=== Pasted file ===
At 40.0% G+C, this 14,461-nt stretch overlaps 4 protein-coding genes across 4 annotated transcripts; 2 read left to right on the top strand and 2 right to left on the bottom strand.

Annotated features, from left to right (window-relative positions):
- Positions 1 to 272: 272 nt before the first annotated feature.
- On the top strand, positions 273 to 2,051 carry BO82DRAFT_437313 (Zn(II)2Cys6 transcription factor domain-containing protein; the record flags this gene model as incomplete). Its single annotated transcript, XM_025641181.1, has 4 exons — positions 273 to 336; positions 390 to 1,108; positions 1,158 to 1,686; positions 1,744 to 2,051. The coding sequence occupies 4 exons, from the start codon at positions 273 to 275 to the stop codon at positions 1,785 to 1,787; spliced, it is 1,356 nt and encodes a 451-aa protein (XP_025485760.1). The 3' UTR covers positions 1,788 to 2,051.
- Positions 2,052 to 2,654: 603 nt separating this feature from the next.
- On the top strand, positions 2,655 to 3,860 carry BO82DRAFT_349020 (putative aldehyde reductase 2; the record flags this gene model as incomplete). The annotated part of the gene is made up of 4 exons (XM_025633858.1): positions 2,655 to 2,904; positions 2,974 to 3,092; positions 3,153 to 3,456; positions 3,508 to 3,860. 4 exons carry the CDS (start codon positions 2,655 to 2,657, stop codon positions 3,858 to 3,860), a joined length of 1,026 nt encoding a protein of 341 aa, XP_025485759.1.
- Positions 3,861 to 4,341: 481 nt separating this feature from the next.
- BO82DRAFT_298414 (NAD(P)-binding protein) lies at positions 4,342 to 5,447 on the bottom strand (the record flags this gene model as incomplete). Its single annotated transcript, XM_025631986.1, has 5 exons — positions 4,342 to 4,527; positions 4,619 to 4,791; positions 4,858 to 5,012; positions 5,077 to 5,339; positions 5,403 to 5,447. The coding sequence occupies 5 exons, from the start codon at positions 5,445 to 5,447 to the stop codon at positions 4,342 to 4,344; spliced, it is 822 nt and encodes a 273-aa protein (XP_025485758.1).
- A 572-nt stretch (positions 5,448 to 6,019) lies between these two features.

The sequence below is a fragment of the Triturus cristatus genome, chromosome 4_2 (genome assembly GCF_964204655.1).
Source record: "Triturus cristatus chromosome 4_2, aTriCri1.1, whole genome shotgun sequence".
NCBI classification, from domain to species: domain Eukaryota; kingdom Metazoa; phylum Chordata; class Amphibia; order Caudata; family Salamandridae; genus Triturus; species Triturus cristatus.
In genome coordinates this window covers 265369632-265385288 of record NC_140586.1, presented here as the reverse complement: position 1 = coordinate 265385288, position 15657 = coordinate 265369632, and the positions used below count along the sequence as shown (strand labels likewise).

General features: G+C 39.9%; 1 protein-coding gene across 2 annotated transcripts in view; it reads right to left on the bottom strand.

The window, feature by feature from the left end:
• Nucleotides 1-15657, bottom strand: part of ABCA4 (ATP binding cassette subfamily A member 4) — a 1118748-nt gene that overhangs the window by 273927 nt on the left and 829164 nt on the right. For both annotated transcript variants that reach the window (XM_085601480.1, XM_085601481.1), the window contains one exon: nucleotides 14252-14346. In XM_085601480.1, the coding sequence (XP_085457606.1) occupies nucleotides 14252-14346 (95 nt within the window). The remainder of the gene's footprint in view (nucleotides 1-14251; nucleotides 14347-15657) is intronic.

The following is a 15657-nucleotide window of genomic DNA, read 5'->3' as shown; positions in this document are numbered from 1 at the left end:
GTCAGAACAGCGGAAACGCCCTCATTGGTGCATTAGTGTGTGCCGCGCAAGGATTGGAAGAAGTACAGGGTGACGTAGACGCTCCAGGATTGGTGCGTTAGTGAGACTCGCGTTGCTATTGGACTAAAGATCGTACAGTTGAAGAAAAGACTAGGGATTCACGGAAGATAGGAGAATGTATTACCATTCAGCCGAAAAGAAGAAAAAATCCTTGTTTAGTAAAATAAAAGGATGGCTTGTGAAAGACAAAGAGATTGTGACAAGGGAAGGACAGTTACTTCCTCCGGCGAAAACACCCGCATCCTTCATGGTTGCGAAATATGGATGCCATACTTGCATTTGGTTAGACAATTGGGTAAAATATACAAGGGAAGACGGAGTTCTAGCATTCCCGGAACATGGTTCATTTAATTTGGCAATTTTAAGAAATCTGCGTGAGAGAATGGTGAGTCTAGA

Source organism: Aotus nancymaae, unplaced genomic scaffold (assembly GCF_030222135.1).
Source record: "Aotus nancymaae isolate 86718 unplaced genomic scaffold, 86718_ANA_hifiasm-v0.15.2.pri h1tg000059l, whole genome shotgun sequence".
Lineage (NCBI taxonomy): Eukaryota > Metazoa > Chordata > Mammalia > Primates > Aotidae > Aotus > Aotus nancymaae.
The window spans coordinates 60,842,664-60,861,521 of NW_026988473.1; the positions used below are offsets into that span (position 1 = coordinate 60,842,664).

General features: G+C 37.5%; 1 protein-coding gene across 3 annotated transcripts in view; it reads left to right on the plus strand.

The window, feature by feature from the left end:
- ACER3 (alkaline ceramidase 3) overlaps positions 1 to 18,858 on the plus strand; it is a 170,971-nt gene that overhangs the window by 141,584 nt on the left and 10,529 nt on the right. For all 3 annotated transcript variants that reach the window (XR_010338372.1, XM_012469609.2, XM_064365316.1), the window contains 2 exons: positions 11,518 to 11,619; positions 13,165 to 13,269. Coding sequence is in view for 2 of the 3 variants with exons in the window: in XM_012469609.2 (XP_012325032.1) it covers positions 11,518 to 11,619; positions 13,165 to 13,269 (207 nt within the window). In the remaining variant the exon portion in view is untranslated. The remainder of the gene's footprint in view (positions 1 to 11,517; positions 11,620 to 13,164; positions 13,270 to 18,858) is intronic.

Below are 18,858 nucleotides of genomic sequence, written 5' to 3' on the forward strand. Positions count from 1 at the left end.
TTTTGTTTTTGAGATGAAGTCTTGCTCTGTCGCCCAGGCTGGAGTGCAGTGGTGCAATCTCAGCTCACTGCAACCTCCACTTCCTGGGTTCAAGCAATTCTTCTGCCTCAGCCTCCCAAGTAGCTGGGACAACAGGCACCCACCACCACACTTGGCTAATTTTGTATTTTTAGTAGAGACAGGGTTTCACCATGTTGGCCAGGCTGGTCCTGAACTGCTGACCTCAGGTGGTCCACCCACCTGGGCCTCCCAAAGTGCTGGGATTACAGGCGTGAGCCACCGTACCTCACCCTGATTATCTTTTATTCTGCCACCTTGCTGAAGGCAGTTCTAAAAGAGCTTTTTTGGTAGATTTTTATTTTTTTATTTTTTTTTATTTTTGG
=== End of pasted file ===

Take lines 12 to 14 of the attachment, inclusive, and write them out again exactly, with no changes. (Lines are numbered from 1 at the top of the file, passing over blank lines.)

NCBI classification, from domain to species: domain Eukaryota; kingdom Metazoa; phylum Chordata; class Amphibia; order Caudata; family Salamandridae; genus Triturus; species Triturus cristatus.
In genome coordinates this window covers 265369632-265385288 of record NC_140586.1, presented here as the reverse complement: position 1 = coordinate 265385288, position 15657 = coordinate 265369632, and the positions used below count along the sequence as shown (strand labels likewise).

General features: G+C 39.9%; 1 protein-coding gene across 2 annotated transcripts in view; it reads right to left on the bottom strand.